Master is a telic verb: it signifies the change of state from non-mastery (or incomplete mastery) to mastery, in the same way that learn signifies the change of state from ignorance to knowledge.
The simple present form with telic verbs ordinarily signifies habitual, repeated action. If we say of someone that He builds houses, we mean that he is a builder by profession: he spends every day working at building one house or another.
But ordinarily, master doesn't work like this: when you master a skill you enter into a more or less permanent state of being able to perform that skill. You don't master a skill over and over again. So Susan masters (or doesn't master) Japanese doesn't fit very well with the meaning of the verb.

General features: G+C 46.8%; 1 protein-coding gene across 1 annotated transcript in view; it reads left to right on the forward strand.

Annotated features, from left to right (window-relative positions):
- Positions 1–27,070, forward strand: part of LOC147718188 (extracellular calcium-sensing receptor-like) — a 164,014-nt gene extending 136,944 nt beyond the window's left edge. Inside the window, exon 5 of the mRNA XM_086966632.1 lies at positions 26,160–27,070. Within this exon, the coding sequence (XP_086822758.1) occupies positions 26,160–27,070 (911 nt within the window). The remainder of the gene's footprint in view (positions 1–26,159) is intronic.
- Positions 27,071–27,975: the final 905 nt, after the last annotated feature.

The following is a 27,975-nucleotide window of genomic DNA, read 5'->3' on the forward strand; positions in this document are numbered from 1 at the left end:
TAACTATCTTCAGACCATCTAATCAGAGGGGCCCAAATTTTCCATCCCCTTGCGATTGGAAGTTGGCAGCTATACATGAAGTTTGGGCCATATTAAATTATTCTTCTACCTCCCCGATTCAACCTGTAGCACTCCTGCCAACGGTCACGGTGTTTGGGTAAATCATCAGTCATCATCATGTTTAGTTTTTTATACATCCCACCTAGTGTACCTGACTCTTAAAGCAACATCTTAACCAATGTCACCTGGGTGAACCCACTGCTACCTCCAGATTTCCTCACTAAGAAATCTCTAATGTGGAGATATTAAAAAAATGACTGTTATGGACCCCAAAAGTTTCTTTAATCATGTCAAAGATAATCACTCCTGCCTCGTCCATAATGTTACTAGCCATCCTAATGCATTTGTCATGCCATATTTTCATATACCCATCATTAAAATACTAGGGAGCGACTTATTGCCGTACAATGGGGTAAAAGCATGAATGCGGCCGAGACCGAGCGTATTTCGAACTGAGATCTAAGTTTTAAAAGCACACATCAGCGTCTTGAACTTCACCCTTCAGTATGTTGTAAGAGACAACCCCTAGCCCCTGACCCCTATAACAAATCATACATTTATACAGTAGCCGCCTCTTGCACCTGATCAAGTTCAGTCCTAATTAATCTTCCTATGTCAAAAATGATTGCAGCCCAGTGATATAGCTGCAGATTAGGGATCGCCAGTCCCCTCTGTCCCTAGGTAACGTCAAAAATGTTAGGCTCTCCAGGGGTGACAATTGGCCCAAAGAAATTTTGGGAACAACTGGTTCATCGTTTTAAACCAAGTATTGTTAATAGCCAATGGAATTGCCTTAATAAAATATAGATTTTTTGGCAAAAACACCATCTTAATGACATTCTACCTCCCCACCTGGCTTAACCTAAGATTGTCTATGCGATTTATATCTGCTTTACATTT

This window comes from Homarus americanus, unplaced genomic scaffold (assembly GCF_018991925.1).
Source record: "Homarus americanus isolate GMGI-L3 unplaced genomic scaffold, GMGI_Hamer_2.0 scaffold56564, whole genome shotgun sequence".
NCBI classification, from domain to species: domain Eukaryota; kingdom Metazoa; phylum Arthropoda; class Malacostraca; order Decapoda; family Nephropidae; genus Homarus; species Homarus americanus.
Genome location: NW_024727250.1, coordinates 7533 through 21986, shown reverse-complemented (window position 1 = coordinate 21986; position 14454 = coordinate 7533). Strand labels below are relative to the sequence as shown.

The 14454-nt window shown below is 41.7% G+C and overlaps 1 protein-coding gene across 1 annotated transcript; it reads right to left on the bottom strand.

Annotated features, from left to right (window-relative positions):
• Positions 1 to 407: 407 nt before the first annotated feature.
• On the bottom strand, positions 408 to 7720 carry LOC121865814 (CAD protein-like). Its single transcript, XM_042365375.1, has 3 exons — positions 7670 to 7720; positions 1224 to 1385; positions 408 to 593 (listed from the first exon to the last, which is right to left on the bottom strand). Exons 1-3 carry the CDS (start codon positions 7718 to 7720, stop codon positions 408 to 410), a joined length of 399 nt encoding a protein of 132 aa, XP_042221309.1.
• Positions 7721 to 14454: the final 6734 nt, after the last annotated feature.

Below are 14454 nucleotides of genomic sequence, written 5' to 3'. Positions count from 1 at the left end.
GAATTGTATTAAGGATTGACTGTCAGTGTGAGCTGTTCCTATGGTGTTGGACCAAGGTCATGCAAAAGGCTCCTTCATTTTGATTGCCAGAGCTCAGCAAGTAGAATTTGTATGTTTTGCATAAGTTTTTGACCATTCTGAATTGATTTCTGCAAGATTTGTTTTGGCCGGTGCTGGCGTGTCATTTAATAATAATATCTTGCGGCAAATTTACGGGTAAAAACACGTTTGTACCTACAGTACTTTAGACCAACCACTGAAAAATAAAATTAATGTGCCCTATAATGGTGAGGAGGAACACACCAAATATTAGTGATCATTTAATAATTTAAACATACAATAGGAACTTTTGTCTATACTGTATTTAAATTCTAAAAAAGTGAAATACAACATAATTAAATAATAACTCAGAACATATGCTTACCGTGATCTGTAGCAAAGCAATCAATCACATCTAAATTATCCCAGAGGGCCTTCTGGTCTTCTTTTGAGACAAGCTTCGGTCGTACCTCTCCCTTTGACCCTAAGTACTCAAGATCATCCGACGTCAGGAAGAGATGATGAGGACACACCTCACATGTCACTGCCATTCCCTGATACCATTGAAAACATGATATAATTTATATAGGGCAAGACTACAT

And the present perfect doesn't signify that "something happened in the past and [is] still happening in the present"; it signifies that the past event establishes a present state. With master, specifically, if you say of someone that they have mastered a skill, that means that at sometime in the past she passed from a state of non-mastery to a state of mastery which continues into the present. Another way of expressing that state of mastery is to say that she is a master of (the skill).
By the same token, if you say that someone has not mastered a skill, that means that she is still in a state of non-mastery, or incomplete mastery. That is the case with Susan:
She is not yet a master of Japanese, but she can communicate.